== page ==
2006: The Year in Review
By the staff of SciFi Japan, compiled by Aaron Cooper.
2006 was a year that saw great changes in the landscape of Japanese science fiction and fantasy films, whether it was the serious evolution in tokusatsu television programming, to a return to roots for a particular kaiju eiga; a continuing court battle over classic characters, or the unfortunate passing of far too many industry greats. The staff of SciFi Japan took a moment to ponder over the events of the past year (which included the inception of this very site), and attempted to come up with the most defining moments of the year. You may agree or disagree but regardless, 2006 held moments for everyone.
10. Music fans finally get the fourth GODZILLA SOUNDTRACK PERFECT COLLECTION after a long delay. Now the wait for box sets 5 and 6 are on!
9. The lack of a new Godzilla film didn’t stop the release of merchandise. Nostalgic fans got a taste of the Hanna-Barbera GODZILLA: THE ORIGINAL ANIMATED SERIES cartoon (with Godzooky!) in a DVD release from Classic Media.
8. Takeshi Miike’s GREAT YOKAI WAR (Yokai Daisensou) gets a solid DVD release through Media Blasters after critical acclaim in Japanese theaters and limited U.S. theatrical release.
7. Shusuke Kaneko releases not one, but two DEATH NOTE films in Japanese theaters to resounding success, proving there are still lots of life, art and even commercial viability to be found in the genre. It would be the first number one films for the director.
6. Keita Amemiya’s GARO finishes its run on TV Tokyo. Marketed as “Hyper Midnight Action Drama” geared toward adults and older teenagers, GARO took tokusatsu programming in an evolutionary direction with violence, nudity and other mature themes while still keeping in spirit with what makes the genre fun.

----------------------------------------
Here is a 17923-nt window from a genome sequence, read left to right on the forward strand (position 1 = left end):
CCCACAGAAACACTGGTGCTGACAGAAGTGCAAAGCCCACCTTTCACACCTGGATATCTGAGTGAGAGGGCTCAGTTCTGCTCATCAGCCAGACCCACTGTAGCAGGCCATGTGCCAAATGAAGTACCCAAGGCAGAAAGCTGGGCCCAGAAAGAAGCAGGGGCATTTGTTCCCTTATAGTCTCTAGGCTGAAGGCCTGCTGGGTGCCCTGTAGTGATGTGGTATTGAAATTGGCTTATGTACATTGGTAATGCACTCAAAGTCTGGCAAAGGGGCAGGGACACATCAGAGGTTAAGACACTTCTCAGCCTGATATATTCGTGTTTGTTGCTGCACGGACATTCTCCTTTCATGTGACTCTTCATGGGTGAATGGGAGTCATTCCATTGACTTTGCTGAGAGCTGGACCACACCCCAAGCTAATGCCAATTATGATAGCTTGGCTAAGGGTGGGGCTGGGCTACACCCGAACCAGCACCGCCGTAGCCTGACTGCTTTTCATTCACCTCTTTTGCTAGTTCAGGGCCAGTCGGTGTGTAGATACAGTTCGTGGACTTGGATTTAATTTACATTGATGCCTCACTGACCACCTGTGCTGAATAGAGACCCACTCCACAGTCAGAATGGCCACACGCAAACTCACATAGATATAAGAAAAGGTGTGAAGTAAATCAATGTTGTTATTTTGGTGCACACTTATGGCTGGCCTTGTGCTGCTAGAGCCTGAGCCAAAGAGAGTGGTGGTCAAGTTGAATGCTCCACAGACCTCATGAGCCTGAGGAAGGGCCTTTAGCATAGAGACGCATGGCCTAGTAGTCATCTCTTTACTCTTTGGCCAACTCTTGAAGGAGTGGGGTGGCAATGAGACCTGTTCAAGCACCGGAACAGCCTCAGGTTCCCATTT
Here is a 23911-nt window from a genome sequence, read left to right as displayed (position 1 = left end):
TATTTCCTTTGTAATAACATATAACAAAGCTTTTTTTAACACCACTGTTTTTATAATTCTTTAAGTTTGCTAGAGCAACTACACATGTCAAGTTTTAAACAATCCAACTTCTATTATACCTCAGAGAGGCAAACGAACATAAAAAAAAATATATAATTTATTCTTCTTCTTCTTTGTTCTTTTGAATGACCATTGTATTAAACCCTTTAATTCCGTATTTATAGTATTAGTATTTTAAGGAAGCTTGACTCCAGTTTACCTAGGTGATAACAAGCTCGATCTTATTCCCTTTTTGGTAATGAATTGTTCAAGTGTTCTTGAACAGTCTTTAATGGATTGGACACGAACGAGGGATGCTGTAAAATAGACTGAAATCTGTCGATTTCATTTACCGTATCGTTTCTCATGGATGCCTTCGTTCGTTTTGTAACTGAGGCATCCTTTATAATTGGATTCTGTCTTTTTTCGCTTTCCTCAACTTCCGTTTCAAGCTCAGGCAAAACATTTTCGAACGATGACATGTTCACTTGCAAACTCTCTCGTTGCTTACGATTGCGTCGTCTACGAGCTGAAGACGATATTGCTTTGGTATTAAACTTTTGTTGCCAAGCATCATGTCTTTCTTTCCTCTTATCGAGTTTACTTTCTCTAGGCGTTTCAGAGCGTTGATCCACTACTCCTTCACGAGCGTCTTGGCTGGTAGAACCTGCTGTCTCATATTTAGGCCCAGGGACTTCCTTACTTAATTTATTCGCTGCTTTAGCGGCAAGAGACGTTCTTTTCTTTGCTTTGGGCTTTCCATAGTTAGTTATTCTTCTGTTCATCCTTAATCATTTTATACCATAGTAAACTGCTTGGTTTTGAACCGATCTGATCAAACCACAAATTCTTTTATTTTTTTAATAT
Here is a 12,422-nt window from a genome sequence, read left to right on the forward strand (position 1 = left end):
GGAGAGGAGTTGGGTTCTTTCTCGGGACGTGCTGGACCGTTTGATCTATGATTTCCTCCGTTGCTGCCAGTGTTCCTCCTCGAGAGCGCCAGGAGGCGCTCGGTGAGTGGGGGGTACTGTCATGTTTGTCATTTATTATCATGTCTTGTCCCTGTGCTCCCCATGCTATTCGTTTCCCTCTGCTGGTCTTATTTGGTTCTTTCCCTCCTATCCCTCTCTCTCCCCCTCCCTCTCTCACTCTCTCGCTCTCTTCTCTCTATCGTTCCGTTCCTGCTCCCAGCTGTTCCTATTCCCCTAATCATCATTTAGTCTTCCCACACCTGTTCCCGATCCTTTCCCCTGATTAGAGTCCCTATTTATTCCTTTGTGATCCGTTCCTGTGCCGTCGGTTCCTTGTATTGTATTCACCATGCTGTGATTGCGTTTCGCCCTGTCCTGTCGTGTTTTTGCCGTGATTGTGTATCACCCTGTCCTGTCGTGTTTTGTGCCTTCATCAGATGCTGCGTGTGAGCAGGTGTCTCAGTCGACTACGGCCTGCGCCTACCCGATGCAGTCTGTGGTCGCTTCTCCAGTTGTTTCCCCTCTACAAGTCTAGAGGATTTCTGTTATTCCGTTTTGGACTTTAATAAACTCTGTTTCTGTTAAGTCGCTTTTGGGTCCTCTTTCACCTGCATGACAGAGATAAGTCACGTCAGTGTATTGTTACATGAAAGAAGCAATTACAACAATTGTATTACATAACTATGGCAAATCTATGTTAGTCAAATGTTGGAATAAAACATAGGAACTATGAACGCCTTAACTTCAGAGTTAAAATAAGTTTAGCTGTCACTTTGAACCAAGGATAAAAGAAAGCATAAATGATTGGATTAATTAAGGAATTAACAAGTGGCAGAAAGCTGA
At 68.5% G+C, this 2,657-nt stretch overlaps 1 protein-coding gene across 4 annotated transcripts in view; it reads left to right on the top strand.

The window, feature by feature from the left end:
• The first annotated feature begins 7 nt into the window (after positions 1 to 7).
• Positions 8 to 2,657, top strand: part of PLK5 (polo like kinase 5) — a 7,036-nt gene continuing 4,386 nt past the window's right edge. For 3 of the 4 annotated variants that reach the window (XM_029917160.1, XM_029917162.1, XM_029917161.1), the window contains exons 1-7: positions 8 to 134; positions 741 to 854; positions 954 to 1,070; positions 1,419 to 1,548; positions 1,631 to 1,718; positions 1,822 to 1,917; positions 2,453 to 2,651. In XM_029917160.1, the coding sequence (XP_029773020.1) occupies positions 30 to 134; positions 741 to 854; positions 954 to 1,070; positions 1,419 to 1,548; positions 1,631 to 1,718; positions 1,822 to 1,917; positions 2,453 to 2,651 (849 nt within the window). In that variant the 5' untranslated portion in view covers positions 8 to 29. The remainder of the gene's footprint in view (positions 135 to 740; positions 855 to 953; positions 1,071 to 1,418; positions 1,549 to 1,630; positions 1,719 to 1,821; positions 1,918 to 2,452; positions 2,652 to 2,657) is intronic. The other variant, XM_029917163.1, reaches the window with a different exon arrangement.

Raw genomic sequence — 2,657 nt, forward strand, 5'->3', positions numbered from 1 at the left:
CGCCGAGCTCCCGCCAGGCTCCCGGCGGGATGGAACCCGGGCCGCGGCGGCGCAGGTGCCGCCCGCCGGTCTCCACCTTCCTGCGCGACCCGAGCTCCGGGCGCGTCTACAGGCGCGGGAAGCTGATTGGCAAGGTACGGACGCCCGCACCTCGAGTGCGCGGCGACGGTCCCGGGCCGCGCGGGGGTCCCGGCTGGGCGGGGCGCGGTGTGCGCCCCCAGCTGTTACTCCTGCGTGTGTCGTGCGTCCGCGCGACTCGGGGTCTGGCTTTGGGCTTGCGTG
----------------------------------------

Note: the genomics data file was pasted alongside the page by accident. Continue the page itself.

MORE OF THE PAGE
5. The original 1966 ULTRAMAN television show finally hits the U.S. DVD market amidst a flurry of legal controversy surrounding ownership and marketing of the character.
4. Celebrating 40 years of the giant turtle, GAMERA THE BRAVE makes the rounds in Japanese theaters and home video, and even shows up in a few U.S. avenues. Taking the character back to its roots as a “friend of all children”, kaiju eiga fans got their much needed giant monster fix.
3. Classic Media finally gives U.S. fans the definitive DVD edition of the original 1954 GOJIRA, not only including the original Japanese version but the Americanized GODZILLA KING ON THE MONSTERS on top of that with oodles of extras!
2. Toei Productions has not just one, but two major anniversaries: KAMEN RIDER THE FIRST marks the 35th anniversary of the Kamen Rider franchise, on top of the Super Sentai series reaching an astounding 30 years of programming!
Last but definitely not least:
1. Tsuburaya Productions celebrates 40 years of Ultraman! Festivities include the all-new ULTRAMAN MEBIUS television series and the film ULTRAMAN MEBIUS AND ULTRAMAN BROTHERS, both of which tie in to the Ultra characters long and rich history.
There’s already lots of buzz over what 2007 has to offer. You can bet SciFi Japan will be there to cover it and discern what the best of 2007 will be!
IN MEMORIUM: Unfortunately, 2006 saw the passing of far too many assets in this field we’ve all come to love and respect. SciFi Japan was built by fans for fans and we would be remiss to not mention the passing of two great fan contributors: Aaron Smith, founder of the Monster Zero website and Guy Mariner Tucker, author of Age of the Gods. ULTRA Q/ULTRAMAN composer Kunio Miyauchi also passed away in 2006. His contributions included scores for films such as GODZILLA’S REVENGE and HUMAN VAPOR, shows such as SPECTREMAN and even American programming such as HERCULOIDS. Tsuburaya Productions and the world would also lose ULTRAMAN director Akio Jissoji. His hand could be seen in a variety of Ultra programming for decades and his final contribution to the film TEN NIGHTS OF DREAMS will be seen in 2007. Composer Hiroshi Miyagawa also passed. His scores and compositions for one of the most famous anime in the world, SPACE BATTLESHIP YAMATO, would help put that series in the annals of Japanese film history. Finally, Akira Ifukube, definitive composer of the Godzilla series and many other awesome Japanese works passed away at the age of 91. His astounding body of work continues to reverberate throughout the franchise.
These great men will be missed. At least we have their contributions for us to continue to appreciate.